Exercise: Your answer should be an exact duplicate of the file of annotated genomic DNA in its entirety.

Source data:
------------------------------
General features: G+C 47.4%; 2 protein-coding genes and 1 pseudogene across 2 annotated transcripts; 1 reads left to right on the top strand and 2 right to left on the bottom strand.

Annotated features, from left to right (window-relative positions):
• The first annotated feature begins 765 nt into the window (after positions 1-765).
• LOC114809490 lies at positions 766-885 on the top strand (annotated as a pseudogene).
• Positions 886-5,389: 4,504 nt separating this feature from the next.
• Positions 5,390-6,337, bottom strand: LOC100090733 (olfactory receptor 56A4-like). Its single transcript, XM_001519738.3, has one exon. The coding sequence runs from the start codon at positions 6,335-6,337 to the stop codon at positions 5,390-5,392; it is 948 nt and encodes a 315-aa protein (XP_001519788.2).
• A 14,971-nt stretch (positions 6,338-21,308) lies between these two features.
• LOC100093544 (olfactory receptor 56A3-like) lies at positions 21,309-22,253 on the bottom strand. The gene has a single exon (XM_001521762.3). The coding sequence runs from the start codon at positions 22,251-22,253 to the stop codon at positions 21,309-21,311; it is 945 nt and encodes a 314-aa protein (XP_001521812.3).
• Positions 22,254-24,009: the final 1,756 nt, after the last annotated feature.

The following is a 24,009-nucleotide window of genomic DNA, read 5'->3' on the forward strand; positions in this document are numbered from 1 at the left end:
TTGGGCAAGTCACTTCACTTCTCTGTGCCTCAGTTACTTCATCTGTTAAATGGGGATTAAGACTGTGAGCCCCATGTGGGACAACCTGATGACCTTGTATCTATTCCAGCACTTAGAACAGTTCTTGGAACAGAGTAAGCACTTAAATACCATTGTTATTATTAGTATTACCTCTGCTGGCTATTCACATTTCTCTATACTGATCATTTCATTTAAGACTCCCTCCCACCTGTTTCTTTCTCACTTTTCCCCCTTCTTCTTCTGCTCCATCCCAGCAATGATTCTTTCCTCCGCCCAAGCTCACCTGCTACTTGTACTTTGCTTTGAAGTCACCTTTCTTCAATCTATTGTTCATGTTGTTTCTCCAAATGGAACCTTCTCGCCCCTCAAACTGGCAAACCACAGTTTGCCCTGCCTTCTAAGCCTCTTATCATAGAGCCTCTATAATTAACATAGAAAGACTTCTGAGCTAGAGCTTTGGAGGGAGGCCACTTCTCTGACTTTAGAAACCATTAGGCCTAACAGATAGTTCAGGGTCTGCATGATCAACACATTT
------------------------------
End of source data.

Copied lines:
General features: G+C 47.4%; 2 protein-coding genes and 1 pseudogene across 2 annotated transcripts; 1 reads left to right on the top strand and 2 right to left on the bottom strand.

Annotated features, from left to right (window-relative positions):
• The first annotated feature begins 765 nt into the window (after positions 1-765).
• LOC114809490 lies at positions 766-885 on the top strand (annotated as a pseudogene).
• Positions 886-5,389: 4,504 nt separating this feature from the next.
• Positions 5,390-6,337, bottom strand: LOC100090733 (olfactory receptor 56A4-like). Its single transcript, XM_001519738.3, has one exon. The coding sequence runs from the start codon at positions 6,335-6,337 to the stop codon at positions 5,390-5,392; it is 948 nt and encodes a 315-aa protein (XP_001519788.2).
• A 14,971-nt stretch (positions 6,338-21,308) lies between these two features.
• LOC100093544 (olfactory receptor 56A3-like) lies at positions 21,309-22,253 on the bottom strand. The gene has a single exon (XM_001521762.3). The coding sequence runs from the start codon at positions 22,251-22,253 to the stop codon at positions 21,309-21,311; it is 945 nt and encodes a 314-aa protein (XP_001521812.3).
• Positions 22,254-24,009: the final 1,756 nt, after the last annotated feature.

The following is a 24,009-nucleotide window of genomic DNA, read 5'->3' on the forward strand; positions in this document are numbered from 1 at the left end:
TTGGGCAAGTCACTTCACTTCTCTGTGCCTCAGTTACTTCATCTGTTAAATGGGGATTAAGACTGTGAGCCCCATGTGGGACAACCTGATGACCTTGTATCTATTCCAGCACTTAGAACAGTTCTTGGAACAGAGTAAGCACTTAAATACCATTGTTATTATTAGTATTACCTCTGCTGGCTATTCACATTTCTCTATACTGATCATTTCATTTAAGACTCCCTCCCACCTGTTTCTTTCTCACTTTTCCCCCTTCTTCTTCTGCTCCATCCCAGCAATGATTCTTTCCTCCGCCCAAGCTCACCTGCTACTTGTACTTTGCTTTGAAGTCACCTTTCTTCAATCTATTGTTCATGTTGTTTCTCCAAATGGAACCTTCTCGCCCCTCAAACTGGCAAACCACAGTTTGCCCTGCCTTCTAAGCCTCTTATCATAGAGCCTCTATAATTAACATAGAAAGACTTCTGAGCTAGAGCTTTGGAGGGAGGCCACTTCTCTGACTTTAGAAACCATTAGGCCTAACAGATAGTTCAGGGTCTGCATGATCAACACATTT